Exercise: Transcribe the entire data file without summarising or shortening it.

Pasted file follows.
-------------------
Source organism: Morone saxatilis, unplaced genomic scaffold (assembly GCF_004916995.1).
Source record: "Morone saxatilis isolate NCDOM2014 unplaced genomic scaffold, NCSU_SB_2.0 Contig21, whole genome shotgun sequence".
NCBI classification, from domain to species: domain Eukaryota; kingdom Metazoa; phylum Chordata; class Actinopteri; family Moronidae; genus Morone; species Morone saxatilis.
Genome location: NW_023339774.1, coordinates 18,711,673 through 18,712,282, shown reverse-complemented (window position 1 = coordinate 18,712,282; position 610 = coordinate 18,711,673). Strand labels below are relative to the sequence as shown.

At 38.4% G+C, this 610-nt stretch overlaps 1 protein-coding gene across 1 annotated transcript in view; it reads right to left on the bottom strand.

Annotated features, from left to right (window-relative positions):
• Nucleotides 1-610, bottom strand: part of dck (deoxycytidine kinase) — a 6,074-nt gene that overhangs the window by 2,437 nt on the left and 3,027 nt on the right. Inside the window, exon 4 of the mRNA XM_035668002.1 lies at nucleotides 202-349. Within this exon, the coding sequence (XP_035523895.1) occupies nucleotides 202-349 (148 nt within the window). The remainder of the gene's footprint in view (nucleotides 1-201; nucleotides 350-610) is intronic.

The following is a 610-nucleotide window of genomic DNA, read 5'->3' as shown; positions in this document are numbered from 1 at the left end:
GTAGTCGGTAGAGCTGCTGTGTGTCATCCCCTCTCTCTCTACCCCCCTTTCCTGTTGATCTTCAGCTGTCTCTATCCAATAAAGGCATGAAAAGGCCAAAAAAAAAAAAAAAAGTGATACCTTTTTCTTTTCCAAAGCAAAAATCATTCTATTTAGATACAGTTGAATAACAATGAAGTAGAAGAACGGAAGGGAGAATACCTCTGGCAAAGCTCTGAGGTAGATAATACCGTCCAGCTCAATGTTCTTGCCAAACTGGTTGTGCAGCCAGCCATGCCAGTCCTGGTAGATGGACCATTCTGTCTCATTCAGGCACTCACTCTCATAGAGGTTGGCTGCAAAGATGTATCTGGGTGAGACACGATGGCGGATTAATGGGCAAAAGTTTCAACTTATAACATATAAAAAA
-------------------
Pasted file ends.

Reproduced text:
Source organism: Morone saxatilis, unplaced genomic scaffold (assembly GCF_004916995.1).
Source record: "Morone saxatilis isolate NCDOM2014 unplaced genomic scaffold, NCSU_SB_2.0 Contig21, whole genome shotgun sequence".
NCBI classification, from domain to species: domain Eukaryota; kingdom Metazoa; phylum Chordata; class Actinopteri; family Moronidae; genus Morone; species Morone saxatilis.
Genome location: NW_023339774.1, coordinates 18,711,673 through 18,712,282, shown reverse-complemented (window position 1 = coordinate 18,712,282; position 610 = coordinate 18,711,673). Strand labels below are relative to the sequence as shown.

At 38.4% G+C, this 610-nt stretch overlaps 1 protein-coding gene across 1 annotated transcript in view; it reads right to left on the bottom strand.

Annotated features, from left to right (window-relative positions):
• Nucleotides 1-610, bottom strand: part of dck (deoxycytidine kinase) — a 6,074-nt gene that overhangs the window by 2,437 nt on the left and 3,027 nt on the right. Inside the window, exon 4 of the mRNA XM_035668002.1 lies at nucleotides 202-349. Within this exon, the coding sequence (XP_035523895.1) occupies nucleotides 202-349 (148 nt within the window). The remainder of the gene's footprint in view (nucleotides 1-201; nucleotides 350-610) is intronic.

The following is a 610-nucleotide window of genomic DNA, read 5'->3' as shown; positions in this document are numbered from 1 at the left end:
GTAGTCGGTAGAGCTGCTGTGTGTCATCCCCTCTCTCTCTACCCCCCTTTCCTGTTGATCTTCAGCTGTCTCTATCCAATAAAGGCATGAAAAGGCCAAAAAAAAAAAAAAAAGTGATACCTTTTTCTTTTCCAAAGCAAAAATCATTCTATTTAGATACAGTTGAATAACAATGAAGTAGAAGAACGGAAGGGAGAATACCTCTGGCAAAGCTCTGAGGTAGATAATACCGTCCAGCTCAATGTTCTTGCCAAACTGGTTGTGCAGCCAGCCATGCCAGTCCTGGTAGATGGACCATTCTGTCTCATTCAGGCACTCACTCTCATAGAGGTTGGCTGCAAAGATGTATCTGGGTGAGACACGATGGCGGATTAATGGGCAAAAGTTTCAACTTATAACATATAAAAAA